To be honest this kind of posturing and shadow boxing does not help anybody instead it gives Israeli right wing a chance to harden its stand.

There were also riots in the Israeli-occupied West Bank, with reports of several injuries among the Palestinian protesters there. A large demonstration along the Lebanese-Israeli border was cancelled, after the Lebanese authorities banned protesters from entering the sensitive frontier region.

In past years, Naksa Day has been a largely low-key affair. However, encouraged by the wave of political unrest sweeping the Arab world this year, pro-Palestinian activists had called for marches and demonstrations in many parts of the region.

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Yemen President Ali Abdullah Saleh Goes For Major Surgery

As reported earlier there was considerable amount of confusion about the injuries sustained by President Ali Abdullah Saleh for the simple reason that he did not appear on national television or any other channel. Now it is becoming increasingly clear that injuries were not minor but quite serious. Even though officially nothing has been told but all the indicators point toward serious trouble.

First point I would like to mention is that amidst such heavy fighting the President accepts the offer for treatment in Saudi Arabia can mean either Saleh has accepted the inevitable that he has lost the war and was looking for a face saving way of escaping or President is so badly injured that there was no other way than to go for treatment to Saudi.

Secondly some reports have started appearing in western media that Saleh is undergoing neurosurgery.

A senior United States official said Saleh had shrapnel wounds and severe burns to his face and chest, adding that it was not clear how serious the injuries were. The official declined to be named due to the sensitivity of the situation.

Saleh flew to Saudi Arabia Saturday after the attack, leaving Vice President Abed Rabbo Mansour Hadi in charge.Saudi medical teams have reported that injuries to President Saleh were much more serious than what was expected earlier. Unfortunately no clear answer were available anywhere.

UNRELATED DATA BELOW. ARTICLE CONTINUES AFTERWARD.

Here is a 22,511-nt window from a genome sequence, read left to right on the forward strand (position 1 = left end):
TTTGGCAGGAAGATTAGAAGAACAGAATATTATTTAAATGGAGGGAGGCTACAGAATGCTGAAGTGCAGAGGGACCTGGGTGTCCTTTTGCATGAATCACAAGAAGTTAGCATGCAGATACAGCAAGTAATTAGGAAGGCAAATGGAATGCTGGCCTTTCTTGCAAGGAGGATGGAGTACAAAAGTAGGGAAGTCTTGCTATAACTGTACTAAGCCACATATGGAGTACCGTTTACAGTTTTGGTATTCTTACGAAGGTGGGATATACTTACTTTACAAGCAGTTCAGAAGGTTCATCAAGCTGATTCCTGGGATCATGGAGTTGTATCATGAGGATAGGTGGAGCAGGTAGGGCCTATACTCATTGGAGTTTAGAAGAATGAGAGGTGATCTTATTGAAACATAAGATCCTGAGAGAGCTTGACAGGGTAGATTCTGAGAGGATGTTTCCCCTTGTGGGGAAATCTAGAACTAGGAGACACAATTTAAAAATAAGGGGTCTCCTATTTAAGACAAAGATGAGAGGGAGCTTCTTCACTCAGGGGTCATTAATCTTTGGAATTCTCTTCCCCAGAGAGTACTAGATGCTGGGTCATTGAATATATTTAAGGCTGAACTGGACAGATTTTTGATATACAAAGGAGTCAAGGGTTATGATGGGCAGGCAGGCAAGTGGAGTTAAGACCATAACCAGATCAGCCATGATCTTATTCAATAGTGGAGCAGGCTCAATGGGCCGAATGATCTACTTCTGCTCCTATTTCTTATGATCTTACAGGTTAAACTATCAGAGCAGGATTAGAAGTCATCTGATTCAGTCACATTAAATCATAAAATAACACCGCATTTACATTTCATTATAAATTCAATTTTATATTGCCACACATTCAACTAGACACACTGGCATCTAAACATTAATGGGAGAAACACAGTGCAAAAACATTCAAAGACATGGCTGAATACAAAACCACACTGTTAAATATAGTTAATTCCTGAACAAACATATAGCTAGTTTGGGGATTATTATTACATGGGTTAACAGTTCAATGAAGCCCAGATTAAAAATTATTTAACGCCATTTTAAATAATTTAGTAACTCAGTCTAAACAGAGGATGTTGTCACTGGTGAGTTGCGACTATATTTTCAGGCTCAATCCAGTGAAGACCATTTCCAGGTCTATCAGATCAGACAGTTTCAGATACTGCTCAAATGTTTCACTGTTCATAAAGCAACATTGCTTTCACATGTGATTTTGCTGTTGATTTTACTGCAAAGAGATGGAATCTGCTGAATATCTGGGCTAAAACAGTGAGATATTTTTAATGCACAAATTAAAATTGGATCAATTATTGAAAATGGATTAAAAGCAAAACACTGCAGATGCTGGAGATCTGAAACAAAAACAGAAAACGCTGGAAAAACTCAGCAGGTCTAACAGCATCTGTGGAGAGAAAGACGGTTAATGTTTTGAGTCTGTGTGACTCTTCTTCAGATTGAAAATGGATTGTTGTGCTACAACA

Irrespective of the seriousness of his injuries or what President Saleh will do in future tens of thousands of anti-government demonstrators celebrated in the streets of the cities of Sanaa and Taiz Sunday.Yemen's largest opposition bloc Sunday vowed to keep Saleh from returning to Yemen."The Yemeni people will do all in their power to not allow Saleh to reenter the country," Joint Meeting Parties spokesman Mohammed Qahtan said.

Yemeni security forces on Friday pounded the home of Sadeq al-Ahmar, the Hashed tribal leader whose supporters were first suspected of being behind the attack on the presidential palace. The flurry of shelling left 10 people dead and 35 others wounded, according to Fawzi Al-Jaradi, an official with Hamil al-Ahmar, a Hashed tribal confederation led by Sadeq al-Ahmar.

China Forces Indian Army And Air Force To Hasten Defensive Plans

As the news of the growing Chinese army infiltration on the eastern border of India was seeping through, came the double whammy news of Chinese army divisions presence in POK(Pakistan Occupied Kashmir) on the north-western border of India. These two news completely unnerved not only the military establishment but the political establishment too.

You might remember few years back Indian Army conducted a study called "Divine Matrix" which predicted a Chinese invasion of India by 2016-2017. Thus to some extent Indian Armed forces were aware of the situation but as usual the political bosses were least bothered. In the past 3-4 months that has changed drastically. PM Manmohan Singh was briefed about the sorry state of affair on our eastern border and impressed upon the need to improve if India has to avoid another 1962 kind of catastrophe.

With five fully-operational airbases, an extensive rail network and over 58,000-km of roads in Tibet Autonomous Region (TAR), China can now move more than 30 divisions (each with over 15,000 soldiers) at their "launch pads" on LAC in double-quick time, outnumbering Indian forces by at least three-is-to-one.

China's rapidly-expanding footprint in infrastructure projects in Pakistan-occupied-Kashmir, in the backdrop of the Beijing-Islamabad military nexus which targets India, has served to further heighten concerns in the defence establishment here.

Unfortunately the reaction of India to all that is quite slow to the point of being cumbersome. Only 15 of the 73 all-weather roads earmarked for construction along the unresolved LAC, for instance, are actually ready till now. Similarly Indian Air Force has woken up after 20-30 years and is upgrading eastern sector ALGs (advanced landing grounds) like Pasighat, Mechuka, Walong, Tuting, Ziro and Vijaynagar as well as several helipads in Arunachal after reactivating western sector ALGs like Daulat Beg Oldi, Fukche and Nyama in eastern Ladakh. "But the entire process needs to be hastened," said an official.

To over come the huge disparity between the Chinese capability and Indian capability on the eastern front, army and Air Force have decided to use force multipliers for now to give India advance warning and keep an eagle eye on the Chinese movement. This has been done to avoid any nasty surprises. To that goal India is now deploying spy drones or UAVs (unmanned aerial vehicles) and light observation helicopters along the borders with China to keep a hawk-eye on the stepped-up activities of People's Liberation Army.